In cases, oxygen, carbon dioxide and water are involved. Photosynthesis takes place in the chloroplast. It involves the production of chemical energy though utilization of solar energy, carbon dioxide and water. It produces sugar in form glucose form and in turnreleases oxygen and water.
In respirations in which the main organelle is the mitochondria, oxygen and glucose which are the products of photosynthesis, are ingredients. The sugars mainly in starch form are converted with aid of oxygen and water and in turn, carbon dioxide is released.
- Manufacture of own food
It is worth noting that it is only in the chloroplast that there happens some manufacture of own food.It is only plants that do manufacture own food. The process as mentioned here severally is called photosynthesis. The process involves the attraction of light and conversion of the same into sugar through involvement of light and carbon.
In mitochondria, there is production of own food. Instead, there is an oxidation of the already produced food. The glucose already produced is converted into a usable form and carbon dioxide released.
- Other uses
Apart from the manufacture of food in the chloroplast and conversion of the glucose in the mitochondria, the two are involved in several other uses in the plants or in the body.
Chloroplast is much involved in the synthesis of acids in the body i.e. both fatty acids and amino acids. It is also to some extent involved in responses on plants immunity.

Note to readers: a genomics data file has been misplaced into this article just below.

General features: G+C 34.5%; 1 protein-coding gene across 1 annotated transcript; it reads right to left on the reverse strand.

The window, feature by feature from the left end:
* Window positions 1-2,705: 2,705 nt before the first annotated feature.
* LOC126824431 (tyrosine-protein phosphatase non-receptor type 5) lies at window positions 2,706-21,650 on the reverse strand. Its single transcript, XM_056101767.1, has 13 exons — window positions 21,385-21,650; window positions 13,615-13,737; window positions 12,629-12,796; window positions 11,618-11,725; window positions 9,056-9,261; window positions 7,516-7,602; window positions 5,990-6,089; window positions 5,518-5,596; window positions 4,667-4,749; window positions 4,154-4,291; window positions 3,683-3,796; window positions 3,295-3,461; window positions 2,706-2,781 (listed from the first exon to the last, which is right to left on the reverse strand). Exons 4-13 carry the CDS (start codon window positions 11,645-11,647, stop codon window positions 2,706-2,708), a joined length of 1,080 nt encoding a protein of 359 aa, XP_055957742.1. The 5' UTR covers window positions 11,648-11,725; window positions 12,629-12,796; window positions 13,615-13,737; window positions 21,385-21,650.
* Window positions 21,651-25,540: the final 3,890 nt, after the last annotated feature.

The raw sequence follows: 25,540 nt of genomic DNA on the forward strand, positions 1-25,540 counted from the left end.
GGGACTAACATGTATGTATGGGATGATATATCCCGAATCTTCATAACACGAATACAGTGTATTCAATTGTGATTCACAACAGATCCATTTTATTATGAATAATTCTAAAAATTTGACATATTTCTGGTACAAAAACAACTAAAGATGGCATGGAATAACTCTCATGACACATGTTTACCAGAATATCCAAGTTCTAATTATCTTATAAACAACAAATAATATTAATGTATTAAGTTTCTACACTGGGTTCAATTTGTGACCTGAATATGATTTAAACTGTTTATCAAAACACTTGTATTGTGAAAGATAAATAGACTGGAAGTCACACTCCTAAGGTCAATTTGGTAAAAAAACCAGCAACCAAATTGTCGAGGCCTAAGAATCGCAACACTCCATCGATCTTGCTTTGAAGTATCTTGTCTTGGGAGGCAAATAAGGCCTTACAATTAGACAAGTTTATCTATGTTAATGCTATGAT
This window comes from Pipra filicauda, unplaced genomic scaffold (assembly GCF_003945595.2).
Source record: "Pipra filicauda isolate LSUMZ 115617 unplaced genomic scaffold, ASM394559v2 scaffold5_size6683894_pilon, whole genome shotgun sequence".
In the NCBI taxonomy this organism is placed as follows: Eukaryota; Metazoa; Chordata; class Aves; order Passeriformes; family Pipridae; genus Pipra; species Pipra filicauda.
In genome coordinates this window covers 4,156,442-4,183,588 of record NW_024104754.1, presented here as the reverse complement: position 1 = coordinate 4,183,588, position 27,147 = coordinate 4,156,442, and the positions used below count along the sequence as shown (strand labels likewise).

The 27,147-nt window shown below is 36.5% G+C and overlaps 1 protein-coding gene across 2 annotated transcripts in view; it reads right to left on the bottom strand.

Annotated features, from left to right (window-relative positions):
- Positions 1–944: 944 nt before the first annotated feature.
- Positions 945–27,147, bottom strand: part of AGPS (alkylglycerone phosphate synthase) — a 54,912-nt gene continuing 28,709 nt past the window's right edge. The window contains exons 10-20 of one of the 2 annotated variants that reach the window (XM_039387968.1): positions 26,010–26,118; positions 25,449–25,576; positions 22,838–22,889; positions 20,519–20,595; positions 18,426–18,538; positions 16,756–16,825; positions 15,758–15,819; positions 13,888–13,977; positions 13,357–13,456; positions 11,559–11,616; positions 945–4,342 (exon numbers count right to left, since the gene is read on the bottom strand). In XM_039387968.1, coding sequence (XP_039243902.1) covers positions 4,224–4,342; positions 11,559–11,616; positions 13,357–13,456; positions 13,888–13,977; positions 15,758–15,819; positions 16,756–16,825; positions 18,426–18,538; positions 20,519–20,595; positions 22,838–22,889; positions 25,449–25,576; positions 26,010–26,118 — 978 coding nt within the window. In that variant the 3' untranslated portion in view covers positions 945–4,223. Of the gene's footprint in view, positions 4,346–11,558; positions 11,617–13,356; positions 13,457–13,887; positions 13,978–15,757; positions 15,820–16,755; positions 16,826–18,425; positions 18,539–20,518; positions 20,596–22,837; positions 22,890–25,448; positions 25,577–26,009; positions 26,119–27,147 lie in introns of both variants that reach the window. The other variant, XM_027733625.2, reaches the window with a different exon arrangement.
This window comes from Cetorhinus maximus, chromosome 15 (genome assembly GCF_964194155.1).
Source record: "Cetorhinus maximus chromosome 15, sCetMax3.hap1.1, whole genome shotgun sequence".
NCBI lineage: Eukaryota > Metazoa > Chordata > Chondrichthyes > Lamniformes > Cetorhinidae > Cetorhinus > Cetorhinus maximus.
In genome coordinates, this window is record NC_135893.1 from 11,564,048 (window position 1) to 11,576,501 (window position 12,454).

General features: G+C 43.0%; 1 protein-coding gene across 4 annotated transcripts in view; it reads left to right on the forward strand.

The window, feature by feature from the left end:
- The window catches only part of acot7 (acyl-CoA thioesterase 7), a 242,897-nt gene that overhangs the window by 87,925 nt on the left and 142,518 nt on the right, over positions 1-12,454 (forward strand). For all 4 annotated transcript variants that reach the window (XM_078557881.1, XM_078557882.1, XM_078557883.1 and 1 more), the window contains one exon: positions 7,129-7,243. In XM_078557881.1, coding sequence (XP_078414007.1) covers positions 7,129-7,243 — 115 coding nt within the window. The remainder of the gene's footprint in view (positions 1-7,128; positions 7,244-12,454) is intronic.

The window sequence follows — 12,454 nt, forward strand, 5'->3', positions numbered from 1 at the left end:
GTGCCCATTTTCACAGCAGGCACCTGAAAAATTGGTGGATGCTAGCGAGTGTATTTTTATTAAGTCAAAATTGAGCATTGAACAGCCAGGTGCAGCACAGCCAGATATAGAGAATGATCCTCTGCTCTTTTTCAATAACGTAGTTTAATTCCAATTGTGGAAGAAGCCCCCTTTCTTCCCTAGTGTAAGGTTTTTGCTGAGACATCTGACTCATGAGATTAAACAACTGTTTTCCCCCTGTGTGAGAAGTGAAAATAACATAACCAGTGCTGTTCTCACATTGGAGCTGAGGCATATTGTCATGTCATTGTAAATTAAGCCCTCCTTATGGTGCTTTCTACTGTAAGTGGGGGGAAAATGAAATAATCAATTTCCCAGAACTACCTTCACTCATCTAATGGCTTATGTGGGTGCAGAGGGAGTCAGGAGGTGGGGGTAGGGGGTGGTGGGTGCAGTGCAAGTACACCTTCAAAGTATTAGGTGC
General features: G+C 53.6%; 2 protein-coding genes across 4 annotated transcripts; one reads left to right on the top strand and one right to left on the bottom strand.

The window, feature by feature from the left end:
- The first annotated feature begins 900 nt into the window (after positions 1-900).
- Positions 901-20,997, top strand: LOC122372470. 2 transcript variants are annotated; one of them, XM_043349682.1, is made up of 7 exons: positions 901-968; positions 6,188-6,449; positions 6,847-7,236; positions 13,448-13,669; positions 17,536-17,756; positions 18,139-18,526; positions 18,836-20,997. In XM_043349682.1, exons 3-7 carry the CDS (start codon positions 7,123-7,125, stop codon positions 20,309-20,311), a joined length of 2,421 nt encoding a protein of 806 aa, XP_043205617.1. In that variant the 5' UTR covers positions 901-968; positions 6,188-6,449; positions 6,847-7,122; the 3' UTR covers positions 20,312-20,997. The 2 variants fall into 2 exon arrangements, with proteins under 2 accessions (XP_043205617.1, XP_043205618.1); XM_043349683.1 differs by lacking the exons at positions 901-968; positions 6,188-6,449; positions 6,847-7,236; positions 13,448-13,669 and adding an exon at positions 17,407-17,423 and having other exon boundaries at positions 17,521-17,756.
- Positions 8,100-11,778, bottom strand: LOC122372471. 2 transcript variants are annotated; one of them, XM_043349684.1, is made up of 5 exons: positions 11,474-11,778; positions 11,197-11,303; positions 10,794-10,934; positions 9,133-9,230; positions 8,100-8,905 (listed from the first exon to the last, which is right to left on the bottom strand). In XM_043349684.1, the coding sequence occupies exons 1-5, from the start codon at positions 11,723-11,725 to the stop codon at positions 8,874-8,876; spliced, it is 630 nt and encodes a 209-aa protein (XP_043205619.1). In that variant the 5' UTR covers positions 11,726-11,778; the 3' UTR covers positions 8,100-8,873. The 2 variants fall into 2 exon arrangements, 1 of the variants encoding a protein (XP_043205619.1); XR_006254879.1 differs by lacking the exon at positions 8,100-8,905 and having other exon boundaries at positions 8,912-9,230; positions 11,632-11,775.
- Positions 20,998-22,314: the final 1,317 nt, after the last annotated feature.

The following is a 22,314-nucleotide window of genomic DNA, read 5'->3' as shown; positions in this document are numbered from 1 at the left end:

Mitochondria on the other hand, apart from the production of cellular energy, are greatly involved in cell differentiation and to some extent cell death. It is also a factor in relaying of signals. The main other role apart from the conversion of energy is in cell cycles, death and differentiation.
- Cell structure
The two organelles are a little bit alike but totally different. The mitochondria have two main components i.e. Cristae the compartment with the inner and the outer membrane and matrix which is the fluid inside the folding that makes up the organelle.
As for chloroplast, three components matter most. These are thylakoids (the part that attracts and absorbs sunlight), grana (which stalk thylakoids and where light stage takes place) and stroma which surrounds grana and thylakoids and where dark stage of photosynthesis take place.
The unfounded myth that chloroplast and mitochondria are the same thing or look alike should be treated with the highest contempt. These two are totally different in all aspects of analysis. Structurally, the two organelles are highly distinctive although none is visible with naked eyes.
In terms of function, one deals with photosynthesis which is a totally different process from mitochondria’s respiration. Photosynthesis’ waste of oxygen and water are the main ingredients of respiration which takes place in the mitochondria. Chemical processes in chloroplast and those in mitochondria are simply and completely distinctive. Uses of the two organelles are likewise different. Therefore, anyone saying that the two are the same is wrong. The two organelles are never the same.